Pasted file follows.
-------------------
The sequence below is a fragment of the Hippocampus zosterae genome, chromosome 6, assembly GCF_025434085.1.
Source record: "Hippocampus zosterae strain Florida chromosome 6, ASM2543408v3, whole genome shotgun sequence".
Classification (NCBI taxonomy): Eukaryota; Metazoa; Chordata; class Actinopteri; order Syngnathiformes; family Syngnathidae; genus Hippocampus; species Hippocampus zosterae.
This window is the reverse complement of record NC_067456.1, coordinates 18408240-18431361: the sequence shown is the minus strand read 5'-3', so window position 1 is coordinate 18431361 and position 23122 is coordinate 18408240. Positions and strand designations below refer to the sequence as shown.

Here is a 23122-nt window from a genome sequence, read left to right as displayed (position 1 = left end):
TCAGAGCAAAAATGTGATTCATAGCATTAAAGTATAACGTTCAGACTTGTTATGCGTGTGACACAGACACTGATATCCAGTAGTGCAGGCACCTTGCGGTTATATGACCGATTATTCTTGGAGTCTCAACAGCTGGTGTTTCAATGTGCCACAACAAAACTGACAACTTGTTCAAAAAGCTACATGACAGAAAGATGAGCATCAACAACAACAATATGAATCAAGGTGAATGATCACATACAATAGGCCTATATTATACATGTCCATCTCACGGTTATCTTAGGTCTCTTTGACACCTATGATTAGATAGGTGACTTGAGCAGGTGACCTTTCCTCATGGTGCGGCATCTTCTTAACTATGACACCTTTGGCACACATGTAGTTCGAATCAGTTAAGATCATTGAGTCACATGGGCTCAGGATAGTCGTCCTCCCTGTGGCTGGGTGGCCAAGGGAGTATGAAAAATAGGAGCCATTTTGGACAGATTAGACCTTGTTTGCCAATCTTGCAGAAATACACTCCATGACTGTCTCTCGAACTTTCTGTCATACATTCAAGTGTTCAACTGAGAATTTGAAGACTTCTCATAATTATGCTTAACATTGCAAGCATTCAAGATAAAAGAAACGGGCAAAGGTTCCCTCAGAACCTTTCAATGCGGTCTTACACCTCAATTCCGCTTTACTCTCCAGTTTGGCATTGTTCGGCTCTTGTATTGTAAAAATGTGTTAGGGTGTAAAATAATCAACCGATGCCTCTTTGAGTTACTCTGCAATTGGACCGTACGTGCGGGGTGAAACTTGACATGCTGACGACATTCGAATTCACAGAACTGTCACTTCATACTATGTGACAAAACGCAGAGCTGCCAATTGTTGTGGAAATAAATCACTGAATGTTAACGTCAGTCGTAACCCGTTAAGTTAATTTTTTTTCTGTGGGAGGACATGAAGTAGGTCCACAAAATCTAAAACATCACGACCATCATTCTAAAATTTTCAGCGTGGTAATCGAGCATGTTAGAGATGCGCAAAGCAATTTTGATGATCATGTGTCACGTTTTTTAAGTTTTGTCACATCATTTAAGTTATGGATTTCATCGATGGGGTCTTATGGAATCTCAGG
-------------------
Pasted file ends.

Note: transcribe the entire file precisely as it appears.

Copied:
The sequence below is a fragment of the Hippocampus zosterae genome, chromosome 6, assembly GCF_025434085.1.
Source record: "Hippocampus zosterae strain Florida chromosome 6, ASM2543408v3, whole genome shotgun sequence".
Classification (NCBI taxonomy): Eukaryota; Metazoa; Chordata; class Actinopteri; order Syngnathiformes; family Syngnathidae; genus Hippocampus; species Hippocampus zosterae.
This window is the reverse complement of record NC_067456.1, coordinates 18408240-18431361: the sequence shown is the minus strand read 5'-3', so window position 1 is coordinate 18431361 and position 23122 is coordinate 18408240. Positions and strand designations below refer to the sequence as shown.

Here is a 23122-nt window from a genome sequence, read left to right as displayed (position 1 = left end):
TCAGAGCAAAAATGTGATTCATAGCATTAAAGTATAACGTTCAGACTTGTTATGCGTGTGACACAGACACTGATATCCAGTAGTGCAGGCACCTTGCGGTTATATGACCGATTATTCTTGGAGTCTCAACAGCTGGTGTTTCAATGTGCCACAACAAAACTGACAACTTGTTCAAAAAGCTACATGACAGAAAGATGAGCATCAACAACAACAATATGAATCAAGGTGAATGATCACATACAATAGGCCTATATTATACATGTCCATCTCACGGTTATCTTAGGTCTCTTTGACACCTATGATTAGATAGGTGACTTGAGCAGGTGACCTTTCCTCATGGTGCGGCATCTTCTTAACTATGACACCTTTGGCACACATGTAGTTCGAATCAGTTAAGATCATTGAGTCACATGGGCTCAGGATAGTCGTCCTCCCTGTGGCTGGGTGGCCAAGGGAGTATGAAAAATAGGAGCCATTTTGGACAGATTAGACCTTGTTTGCCAATCTTGCAGAAATACACTCCATGACTGTCTCTCGAACTTTCTGTCATACATTCAAGTGTTCAACTGAGAATTTGAAGACTTCTCATAATTATGCTTAACATTGCAAGCATTCAAGATAAAAGAAACGGGCAAAGGTTCCCTCAGAACCTTTCAATGCGGTCTTACACCTCAATTCCGCTTTACTCTCCAGTTTGGCATTGTTCGGCTCTTGTATTGTAAAAATGTGTTAGGGTGTAAAATAATCAACCGATGCCTCTTTGAGTTACTCTGCAATTGGACCGTACGTGCGGGGTGAAACTTGACATGCTGACGACATTCGAATTCACAGAACTGTCACTTCATACTATGTGACAAAACGCAGAGCTGCCAATTGTTGTGGAAATAAATCACTGAATGTTAACGTCAGTCGTAACCCGTTAAGTTAATTTTTTTTCTGTGGGAGGACATGAAGTAGGTCCACAAAATCTAAAACATCACGACCATCATTCTAAAATTTTCAGCGTGGTAATCGAGCATGTTAGAGATGCGCAAAGCAATTTTGATGATCATGTGTCACGTTTTTTAAGTTTTGTCACATCATTTAAGTTATGGATTTCATCGATGGGGTCTTATGGAATCTCAGG